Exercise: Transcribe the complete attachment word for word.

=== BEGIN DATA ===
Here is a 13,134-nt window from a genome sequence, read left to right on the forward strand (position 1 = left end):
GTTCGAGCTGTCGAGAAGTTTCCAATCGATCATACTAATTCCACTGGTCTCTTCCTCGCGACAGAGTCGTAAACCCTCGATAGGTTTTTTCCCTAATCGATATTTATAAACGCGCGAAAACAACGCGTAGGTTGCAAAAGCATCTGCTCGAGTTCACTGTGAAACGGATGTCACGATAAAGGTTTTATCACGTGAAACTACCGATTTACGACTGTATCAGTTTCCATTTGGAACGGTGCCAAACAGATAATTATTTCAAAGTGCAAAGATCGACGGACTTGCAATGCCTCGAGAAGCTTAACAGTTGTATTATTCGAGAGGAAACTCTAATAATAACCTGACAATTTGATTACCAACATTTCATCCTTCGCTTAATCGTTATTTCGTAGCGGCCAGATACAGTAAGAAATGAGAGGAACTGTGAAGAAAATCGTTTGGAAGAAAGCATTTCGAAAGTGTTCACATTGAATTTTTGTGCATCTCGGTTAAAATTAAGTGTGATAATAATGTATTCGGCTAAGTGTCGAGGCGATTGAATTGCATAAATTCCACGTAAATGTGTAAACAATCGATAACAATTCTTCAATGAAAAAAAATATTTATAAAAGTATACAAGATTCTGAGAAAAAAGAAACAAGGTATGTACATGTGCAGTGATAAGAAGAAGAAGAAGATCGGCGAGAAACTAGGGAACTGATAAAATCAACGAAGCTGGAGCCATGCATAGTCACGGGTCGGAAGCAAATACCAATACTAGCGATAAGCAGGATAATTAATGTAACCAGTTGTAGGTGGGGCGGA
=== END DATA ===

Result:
Here is a 13,134-nt window from a genome sequence, read left to right on the forward strand (position 1 = left end):
GTTCGAGCTGTCGAGAAGTTTCCAATCGATCATACTAATTCCACTGGTCTCTTCCTCGCGACAGAGTCGTAAACCCTCGATAGGTTTTTTCCCTAATCGATATTTATAAACGCGCGAAAACAACGCGTAGGTTGCAAAAGCATCTGCTCGAGTTCACTGTGAAACGGATGTCACGATAAAGGTTTTATCACGTGAAACTACCGATTTACGACTGTATCAGTTTCCATTTGGAACGGTGCCAAACAGATAATTATTTCAAAGTGCAAAGATCGACGGACTTGCAATGCCTCGAGAAGCTTAACAGTTGTATTATTCGAGAGGAAACTCTAATAATAACCTGACAATTTGATTACCAACATTTCATCCTTCGCTTAATCGTTATTTCGTAGCGGCCAGATACAGTAAGAAATGAGAGGAACTGTGAAGAAAATCGTTTGGAAGAAAGCATTTCGAAAGTGTTCACATTGAATTTTTGTGCATCTCGGTTAAAATTAAGTGTGATAATAATGTATTCGGCTAAGTGTCGAGGCGATTGAATTGCATAAATTCCACGTAAATGTGTAAACAATCGATAACAATTCTTCAATGAAAAAAAATATTTATAAAAGTATACAAGATTCTGAGAAAAAAGAAACAAGGTATGTACATGTGCAGTGATAAGAAGAAGAAGAAGATCGGCGAGAAACTAGGGAACTGATAAAATCAACGAAGCTGGAGCCATGCATAGTCACGGGTCGGAAGCAAATACCAATACTAGCGATAAGCAGGATAATTAATGTAACCAGTTGTAGGTGGGGCGGA